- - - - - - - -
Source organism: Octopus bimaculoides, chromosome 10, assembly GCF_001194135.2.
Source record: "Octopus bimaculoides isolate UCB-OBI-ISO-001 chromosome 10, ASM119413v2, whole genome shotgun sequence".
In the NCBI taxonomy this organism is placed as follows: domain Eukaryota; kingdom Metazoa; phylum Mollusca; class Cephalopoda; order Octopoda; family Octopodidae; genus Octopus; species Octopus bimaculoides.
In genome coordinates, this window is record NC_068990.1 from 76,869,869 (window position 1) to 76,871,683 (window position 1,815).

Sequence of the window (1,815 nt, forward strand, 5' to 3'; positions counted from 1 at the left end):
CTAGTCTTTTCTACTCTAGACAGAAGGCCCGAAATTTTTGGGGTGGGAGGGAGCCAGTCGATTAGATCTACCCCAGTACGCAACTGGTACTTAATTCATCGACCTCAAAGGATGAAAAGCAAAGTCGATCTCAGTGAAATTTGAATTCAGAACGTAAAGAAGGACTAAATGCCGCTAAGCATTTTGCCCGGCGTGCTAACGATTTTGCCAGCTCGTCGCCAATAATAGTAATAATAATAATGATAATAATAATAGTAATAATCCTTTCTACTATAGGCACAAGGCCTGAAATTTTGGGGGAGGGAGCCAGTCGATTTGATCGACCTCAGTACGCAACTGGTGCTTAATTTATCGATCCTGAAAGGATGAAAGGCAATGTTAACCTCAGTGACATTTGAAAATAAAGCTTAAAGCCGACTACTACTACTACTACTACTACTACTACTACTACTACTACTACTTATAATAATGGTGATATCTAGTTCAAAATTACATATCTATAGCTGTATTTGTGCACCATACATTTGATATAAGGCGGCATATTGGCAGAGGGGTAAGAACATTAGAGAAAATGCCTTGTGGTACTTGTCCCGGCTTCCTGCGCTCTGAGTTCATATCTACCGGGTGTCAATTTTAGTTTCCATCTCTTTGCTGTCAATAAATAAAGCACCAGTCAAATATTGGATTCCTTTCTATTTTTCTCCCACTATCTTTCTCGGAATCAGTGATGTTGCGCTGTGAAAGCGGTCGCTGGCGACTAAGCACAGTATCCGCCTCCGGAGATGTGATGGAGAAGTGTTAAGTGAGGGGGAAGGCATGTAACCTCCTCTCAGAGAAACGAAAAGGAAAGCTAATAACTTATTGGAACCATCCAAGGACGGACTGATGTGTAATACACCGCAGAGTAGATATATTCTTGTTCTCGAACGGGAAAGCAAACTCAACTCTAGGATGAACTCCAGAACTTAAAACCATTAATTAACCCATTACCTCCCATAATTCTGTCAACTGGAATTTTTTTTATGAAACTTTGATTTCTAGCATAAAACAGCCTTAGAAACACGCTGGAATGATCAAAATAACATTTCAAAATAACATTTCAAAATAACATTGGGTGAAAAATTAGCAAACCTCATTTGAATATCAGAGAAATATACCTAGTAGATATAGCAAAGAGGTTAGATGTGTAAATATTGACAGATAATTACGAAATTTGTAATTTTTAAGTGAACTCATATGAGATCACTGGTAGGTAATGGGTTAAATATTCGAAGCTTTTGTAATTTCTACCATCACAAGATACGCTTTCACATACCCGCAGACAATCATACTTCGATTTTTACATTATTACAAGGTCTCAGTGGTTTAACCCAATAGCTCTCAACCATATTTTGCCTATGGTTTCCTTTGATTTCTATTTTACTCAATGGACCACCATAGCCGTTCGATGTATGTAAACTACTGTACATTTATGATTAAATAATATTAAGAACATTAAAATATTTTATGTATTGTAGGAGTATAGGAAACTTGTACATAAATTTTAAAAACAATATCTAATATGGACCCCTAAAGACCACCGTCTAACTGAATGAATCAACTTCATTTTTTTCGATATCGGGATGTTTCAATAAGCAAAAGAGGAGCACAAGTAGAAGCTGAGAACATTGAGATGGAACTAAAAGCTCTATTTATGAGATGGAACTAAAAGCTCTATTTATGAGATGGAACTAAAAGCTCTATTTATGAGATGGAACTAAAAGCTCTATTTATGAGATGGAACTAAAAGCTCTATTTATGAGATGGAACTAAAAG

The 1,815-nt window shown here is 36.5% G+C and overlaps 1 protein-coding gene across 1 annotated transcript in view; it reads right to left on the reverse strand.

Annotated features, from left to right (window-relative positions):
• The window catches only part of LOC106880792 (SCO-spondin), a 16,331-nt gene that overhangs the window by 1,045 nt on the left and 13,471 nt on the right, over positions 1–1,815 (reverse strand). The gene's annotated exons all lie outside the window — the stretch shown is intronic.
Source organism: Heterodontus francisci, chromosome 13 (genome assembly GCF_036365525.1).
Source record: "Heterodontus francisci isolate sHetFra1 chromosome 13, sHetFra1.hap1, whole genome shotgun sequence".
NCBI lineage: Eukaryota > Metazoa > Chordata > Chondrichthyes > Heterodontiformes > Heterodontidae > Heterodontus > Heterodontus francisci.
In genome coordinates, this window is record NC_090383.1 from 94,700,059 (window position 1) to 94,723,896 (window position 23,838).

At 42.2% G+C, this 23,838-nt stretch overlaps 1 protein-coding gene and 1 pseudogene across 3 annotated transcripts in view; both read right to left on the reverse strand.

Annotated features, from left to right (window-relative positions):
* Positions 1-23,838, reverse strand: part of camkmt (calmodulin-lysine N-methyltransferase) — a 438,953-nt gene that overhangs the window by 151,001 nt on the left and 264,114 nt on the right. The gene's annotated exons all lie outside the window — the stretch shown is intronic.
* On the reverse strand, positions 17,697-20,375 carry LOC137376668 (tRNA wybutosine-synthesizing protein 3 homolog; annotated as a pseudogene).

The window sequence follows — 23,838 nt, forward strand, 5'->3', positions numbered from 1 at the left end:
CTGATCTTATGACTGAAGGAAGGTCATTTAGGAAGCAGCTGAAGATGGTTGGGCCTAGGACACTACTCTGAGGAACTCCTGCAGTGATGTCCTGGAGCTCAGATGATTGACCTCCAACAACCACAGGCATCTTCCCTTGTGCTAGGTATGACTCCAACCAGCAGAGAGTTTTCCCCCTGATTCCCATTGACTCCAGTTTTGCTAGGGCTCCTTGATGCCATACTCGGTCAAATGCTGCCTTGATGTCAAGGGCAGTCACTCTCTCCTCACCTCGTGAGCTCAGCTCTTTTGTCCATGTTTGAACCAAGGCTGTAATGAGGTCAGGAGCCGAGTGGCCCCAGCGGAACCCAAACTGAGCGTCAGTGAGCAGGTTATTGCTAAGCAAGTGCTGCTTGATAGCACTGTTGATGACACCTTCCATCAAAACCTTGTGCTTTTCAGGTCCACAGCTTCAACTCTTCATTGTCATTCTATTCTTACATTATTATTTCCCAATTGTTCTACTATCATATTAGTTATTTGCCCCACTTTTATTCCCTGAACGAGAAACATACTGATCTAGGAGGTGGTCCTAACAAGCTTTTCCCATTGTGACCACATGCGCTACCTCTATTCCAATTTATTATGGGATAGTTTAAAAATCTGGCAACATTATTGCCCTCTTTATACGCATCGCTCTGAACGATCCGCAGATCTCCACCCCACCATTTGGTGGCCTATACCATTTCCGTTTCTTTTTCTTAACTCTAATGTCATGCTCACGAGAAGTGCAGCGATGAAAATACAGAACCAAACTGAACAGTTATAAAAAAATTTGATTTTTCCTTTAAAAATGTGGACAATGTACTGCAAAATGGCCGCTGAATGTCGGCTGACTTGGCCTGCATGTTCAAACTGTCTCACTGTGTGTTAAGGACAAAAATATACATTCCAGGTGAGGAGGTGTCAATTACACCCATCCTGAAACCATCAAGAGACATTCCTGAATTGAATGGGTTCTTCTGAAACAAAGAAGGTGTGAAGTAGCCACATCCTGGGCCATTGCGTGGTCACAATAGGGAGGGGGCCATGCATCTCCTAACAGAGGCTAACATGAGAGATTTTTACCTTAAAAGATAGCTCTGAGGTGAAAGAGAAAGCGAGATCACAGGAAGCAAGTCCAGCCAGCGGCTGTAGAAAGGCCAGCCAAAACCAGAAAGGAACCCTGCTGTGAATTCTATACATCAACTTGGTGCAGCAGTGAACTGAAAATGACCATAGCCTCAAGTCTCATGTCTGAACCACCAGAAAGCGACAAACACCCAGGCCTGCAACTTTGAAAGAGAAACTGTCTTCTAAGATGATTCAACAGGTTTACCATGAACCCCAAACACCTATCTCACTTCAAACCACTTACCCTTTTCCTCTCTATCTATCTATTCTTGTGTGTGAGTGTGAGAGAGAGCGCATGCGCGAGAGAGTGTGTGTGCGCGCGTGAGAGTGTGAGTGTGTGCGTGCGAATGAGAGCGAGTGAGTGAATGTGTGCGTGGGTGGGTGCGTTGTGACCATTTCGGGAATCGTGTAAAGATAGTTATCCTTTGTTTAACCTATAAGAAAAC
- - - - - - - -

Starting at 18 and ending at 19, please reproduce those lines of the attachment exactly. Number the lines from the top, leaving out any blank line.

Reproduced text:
The window sequence follows — 23,838 nt, forward strand, 5'->3', positions numbered from 1 at the left end:
CTGATCTTATGACTGAAGGAAGGTCATTTAGGAAGCAGCTGAAGATGGTTGGGCCTAGGACACTACTCTGAGGAACTCCTGCAGTGATGTCCTGGAGCTCAGATGATTGACCTCCAACAACCACAGGCATCTTCCCTTGTGCTAGGTATGACTCCAACCAGCAGAGAGTTTTCCCCCTGATTCCCATTGACTCCAGTTTTGCTAGGGCTCCTTGATGCCATACTCGGTCAAATGCTGCCTTGATGTCAAGGGCAGTCACTCTCTCCTCACCTCGTGAGCTCAGCTCTTTTGTCCATGTTTGAACCAAGGCTGTAATGAGGTCAGGAGCCGAGTGGCCCCAGCGGAACCCAAACTGAGCGTCAGTGAGCAGGTTATTGCTAAGCAAGTGCTGCTTGATAGCACTGTTGATGACACCTTCCATCAAAACCTTGTGCTTTTCAGGTCCACAGCTTCAACTCTTCATTGTCATTCTATTCTTACATTATTATTTCCCAATTGTTCTACTATCATATTAGTTATTTGCCCCACTTTTATTCCCTGAACGAGAAACATACTGATCTAGGAGGTGGTCCTAACAAGCTTTTCCCATTGTGACCACATGCGCTACCTCTATTCCAATTTATTATGGGATAGTTTAAAAATCTGGCAACATTATTGCCCTCTTTATACGCATCGCTCTGAACGATCCGCAGATCTCCACCCCACCATTTGGTGGCCTATACCATTTCCGTTTCTTTTTCTTAACTCTAATGTCATGCTCACGAGAAGTGCAGCGATGAAAATACAGAACCAAACTGAACAGTTATAAAAAAATTTGATTTTTCCTTTAAAAATGTGGACAATGTACTGCAAAATGGCCGCTGAATGTCGGCTGACTTGGCCTGCATGTTCAAACTGTCTCACTGTGTGTTAAGGACAAAAATATACATTCCAGGTGAGGAGGTGTCAATTACACCCATCCTGAAACCATCAAGAGACATTCCTGAATTGAATGGGTTCTTCTGAAACAAAGAAGGTGTGAAGTAGCCACATCCTGGGCCATTGCGTGGTCACAATAGGGAGGGGGCCATGCATCTCCTAACAGAGGCTAACATGAGAGATTTTTACCTTAAAAGATAGCTCTGAGGTGAAAGAGAAAGCGAGATCACAGGAAGCAAGTCCAGCCAGCGGCTGTAGAAAGGCCAGCCAAAACCAGAAAGGAACCCTGCTGTGAATTCTATACATCAACTTGGTGCAGCAGTGAACTGAAAATGACCATAGCCTCAAGTCTCATGTCTGAACCACCAGAAAGCGACAAACACCCAGGCCTGCAACTTTGAAAGAGAAACTGTCTTCTAAGATGATTCAACAGGTTTACCATGAACCCCAAACACCTATCTCACTTCAAACCACTTACCCTTTTCCTCTCTATCTATCTATTCTTGTGTGTGAGTGTGAGAGAGAGCGCATGCGCGAGAGAGTGTGTGTGCGCGCGTGAGAGTGTGAGTGTGTGCGTGCGAATGAGAGCGAGTGAGTGAATGTGTGCGTGGGTGGGTGCGTTGTGACCATTTCGGGAATCGTGTAAAGATAGTTATCCTTTGTTTAACCTATAAGAAAAC